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I am very in inartful in my mechanical descriptions, especially when distracted by my now recalcitrant computer. The problem is light strike/misfires. The apparent cause is lateral movement by the cylinder when it is not locked up in the gun. The misfires were sudden. I had not been tracking any gradual increase in the cylinder play. The first indication of something wrong was a few weeks ago when the ejector spring seemed to have slipped loose and the cylinder would not close. That was followed by the misfires. I initially tried to change out the spring, which I thought was failing to no avail. I have now moved on to shims. Any help or suggestions are appreciated. The Powers instructions tell me to examine where the yoke stud meets the frame for play. There does not appear to be any. The only salient symptom is the forward and backward play of the cylinder when it is outside the gun Thanks for any and all ideas and help.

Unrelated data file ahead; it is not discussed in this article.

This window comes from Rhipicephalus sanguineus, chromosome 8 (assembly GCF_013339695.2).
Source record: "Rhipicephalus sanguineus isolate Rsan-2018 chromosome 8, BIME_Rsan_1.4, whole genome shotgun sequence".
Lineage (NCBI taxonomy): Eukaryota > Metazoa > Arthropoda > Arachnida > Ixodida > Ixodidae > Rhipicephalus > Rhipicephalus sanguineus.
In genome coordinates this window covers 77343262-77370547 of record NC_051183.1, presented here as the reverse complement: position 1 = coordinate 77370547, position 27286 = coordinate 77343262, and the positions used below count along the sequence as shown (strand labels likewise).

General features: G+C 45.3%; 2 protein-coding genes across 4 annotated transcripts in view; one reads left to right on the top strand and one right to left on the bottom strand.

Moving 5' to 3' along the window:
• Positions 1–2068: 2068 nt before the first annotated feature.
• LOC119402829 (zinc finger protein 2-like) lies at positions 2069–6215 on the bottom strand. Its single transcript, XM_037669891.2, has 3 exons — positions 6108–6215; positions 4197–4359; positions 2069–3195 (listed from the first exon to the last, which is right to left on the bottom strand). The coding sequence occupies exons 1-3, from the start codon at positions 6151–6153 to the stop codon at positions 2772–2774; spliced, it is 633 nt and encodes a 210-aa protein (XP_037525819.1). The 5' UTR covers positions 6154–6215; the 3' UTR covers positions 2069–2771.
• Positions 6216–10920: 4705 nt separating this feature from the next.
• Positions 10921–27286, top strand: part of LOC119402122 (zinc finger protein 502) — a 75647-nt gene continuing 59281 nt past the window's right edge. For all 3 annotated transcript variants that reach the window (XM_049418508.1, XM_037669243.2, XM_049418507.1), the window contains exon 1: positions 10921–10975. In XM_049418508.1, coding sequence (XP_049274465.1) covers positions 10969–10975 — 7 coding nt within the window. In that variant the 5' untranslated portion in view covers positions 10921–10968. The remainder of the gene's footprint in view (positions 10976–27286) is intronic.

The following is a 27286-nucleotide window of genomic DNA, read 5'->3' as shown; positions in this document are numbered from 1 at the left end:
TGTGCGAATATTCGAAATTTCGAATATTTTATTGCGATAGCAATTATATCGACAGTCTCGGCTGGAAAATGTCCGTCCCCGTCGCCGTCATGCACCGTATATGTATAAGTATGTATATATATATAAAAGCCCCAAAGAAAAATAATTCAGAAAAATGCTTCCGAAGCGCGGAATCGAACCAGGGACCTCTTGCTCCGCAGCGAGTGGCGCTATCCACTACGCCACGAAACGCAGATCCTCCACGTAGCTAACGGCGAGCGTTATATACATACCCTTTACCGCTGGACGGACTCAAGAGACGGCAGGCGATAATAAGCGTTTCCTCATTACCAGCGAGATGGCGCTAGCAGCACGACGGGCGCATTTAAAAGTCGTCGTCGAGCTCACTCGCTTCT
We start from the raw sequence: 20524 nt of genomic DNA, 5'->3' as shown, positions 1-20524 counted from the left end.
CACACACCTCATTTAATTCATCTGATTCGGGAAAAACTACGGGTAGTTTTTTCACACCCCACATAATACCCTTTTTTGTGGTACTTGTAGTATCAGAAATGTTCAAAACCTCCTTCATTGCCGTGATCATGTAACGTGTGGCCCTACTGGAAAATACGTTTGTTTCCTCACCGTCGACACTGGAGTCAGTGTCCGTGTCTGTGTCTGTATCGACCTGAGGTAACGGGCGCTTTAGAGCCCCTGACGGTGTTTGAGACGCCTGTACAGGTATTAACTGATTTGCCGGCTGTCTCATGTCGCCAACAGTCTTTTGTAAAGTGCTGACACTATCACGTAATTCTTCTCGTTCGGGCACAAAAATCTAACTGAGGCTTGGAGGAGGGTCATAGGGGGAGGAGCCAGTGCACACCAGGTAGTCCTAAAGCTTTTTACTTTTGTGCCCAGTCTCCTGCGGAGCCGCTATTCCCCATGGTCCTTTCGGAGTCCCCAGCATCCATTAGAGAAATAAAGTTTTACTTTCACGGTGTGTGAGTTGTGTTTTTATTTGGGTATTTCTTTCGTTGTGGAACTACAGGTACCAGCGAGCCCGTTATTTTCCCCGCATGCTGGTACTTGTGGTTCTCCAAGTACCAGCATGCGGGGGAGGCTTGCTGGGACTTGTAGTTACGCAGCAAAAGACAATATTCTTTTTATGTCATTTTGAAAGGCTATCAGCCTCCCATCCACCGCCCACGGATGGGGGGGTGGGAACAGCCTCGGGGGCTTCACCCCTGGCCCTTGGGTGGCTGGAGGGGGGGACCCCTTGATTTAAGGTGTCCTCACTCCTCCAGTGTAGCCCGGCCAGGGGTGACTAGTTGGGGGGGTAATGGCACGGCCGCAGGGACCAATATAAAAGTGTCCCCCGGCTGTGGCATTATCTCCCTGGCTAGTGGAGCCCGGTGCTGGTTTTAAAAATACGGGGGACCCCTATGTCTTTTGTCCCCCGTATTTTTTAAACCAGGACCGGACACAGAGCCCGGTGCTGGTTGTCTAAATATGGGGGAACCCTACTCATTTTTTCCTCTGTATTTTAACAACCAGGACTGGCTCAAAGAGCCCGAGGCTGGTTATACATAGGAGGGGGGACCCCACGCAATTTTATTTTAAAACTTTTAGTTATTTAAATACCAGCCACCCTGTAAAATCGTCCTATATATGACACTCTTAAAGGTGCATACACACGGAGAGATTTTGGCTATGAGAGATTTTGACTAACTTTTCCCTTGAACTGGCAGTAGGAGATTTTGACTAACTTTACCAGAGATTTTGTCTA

The play of the cylinder outside of the gun (not locked up) is not important. At the forward most point it sits on the end of the yoke barrel. At the rearward most point the back of the cylinder hits a bump on the frame to keep it from falling off of the gun. This is not a precise tolerance and shouldn't be a concern if the end shake of the yoke to frame is not excessive (i.e. the yoke can be closed).

Before shimming, with or without light strikes, you should take measurements to determine if it is necessary. Many of these 625's will take a .002" shim without making any difference, but if you've got an actual .002" - .003" endshake and you put .004" shim in you'll have other problems.